In The Motley Fool’s funhouse mirror, “slight” becomes “slashed.”
I did a double-take last night when I read this headline in The Motley Fool:
“Here’s Why This Analyst Just Slashed His Apple Inc. Stock Price Target”
Really? Slashed? I have the analyst’s report right here.
While it’s true that Pacific Crest’s Andy Hargreaves lowered his price target 3.8%, to $127 from $132, that’s a relatively modest cut compared with the cleaver his colleagues took to their targets after the last quarterly report. From my Jan. 28 Apple price target round-up:
FBN’s Shebly Seyrafi: -30%
Deutsche Bank’s Sherry Schriber: -16%
Stifel Nicholaus’ Aaron Rakers: -14%
Average cut: -10%.
So where did The Motley Fool get “slashed”?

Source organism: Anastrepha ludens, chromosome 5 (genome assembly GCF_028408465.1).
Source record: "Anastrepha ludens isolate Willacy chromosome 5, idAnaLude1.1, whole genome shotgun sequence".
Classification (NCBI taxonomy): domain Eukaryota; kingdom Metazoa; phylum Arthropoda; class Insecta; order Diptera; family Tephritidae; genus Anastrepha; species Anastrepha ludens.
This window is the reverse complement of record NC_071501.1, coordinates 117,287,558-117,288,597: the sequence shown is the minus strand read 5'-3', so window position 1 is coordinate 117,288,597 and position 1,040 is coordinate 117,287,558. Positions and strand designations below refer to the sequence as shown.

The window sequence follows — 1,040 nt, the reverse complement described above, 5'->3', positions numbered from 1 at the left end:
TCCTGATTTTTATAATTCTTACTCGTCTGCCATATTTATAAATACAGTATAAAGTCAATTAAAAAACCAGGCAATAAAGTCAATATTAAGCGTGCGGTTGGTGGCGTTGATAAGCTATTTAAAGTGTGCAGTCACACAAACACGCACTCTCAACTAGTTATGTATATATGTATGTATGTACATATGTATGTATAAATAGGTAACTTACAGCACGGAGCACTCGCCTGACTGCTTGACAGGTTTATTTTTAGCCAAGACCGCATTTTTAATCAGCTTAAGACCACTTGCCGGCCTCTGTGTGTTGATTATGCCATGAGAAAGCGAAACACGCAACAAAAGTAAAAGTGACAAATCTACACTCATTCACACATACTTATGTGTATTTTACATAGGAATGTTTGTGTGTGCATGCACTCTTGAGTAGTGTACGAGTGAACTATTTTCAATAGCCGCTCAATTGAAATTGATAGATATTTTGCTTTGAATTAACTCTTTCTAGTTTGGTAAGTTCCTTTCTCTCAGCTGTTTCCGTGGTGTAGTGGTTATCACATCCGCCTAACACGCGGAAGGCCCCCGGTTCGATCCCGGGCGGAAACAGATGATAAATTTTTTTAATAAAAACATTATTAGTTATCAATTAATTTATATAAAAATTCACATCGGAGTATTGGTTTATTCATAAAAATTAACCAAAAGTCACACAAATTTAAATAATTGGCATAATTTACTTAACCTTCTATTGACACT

Out of thin air.
If the author, Ashraf Eassa, had actually read the analyst’s report (“Demand Appears Stable but Soft”) rather than the Barron’s account of it, he would have known that Hargreaves’ tone couldn’t have been gentler.
“Valuation and customer stickiness continue to make AAPL attractive,” he wrote. “We continue to recommend owning AAPL. The stock currently trades at 5.0x forward EV/EBITDA, which we believe undervalues the stickiness of the customer base and the likelihood for sustainable, albeit modest, iPhone unit growth. The slight reduction to our estimates drives our price target to $127 from $132 based on 6.5x forward EV/EBITDA.”
See that? “Slight reduction”?
In fact, Hargreaves uses the word “slight” and “slightly” eight times in the space of four pages. Of course, you’d have to read the report to know that.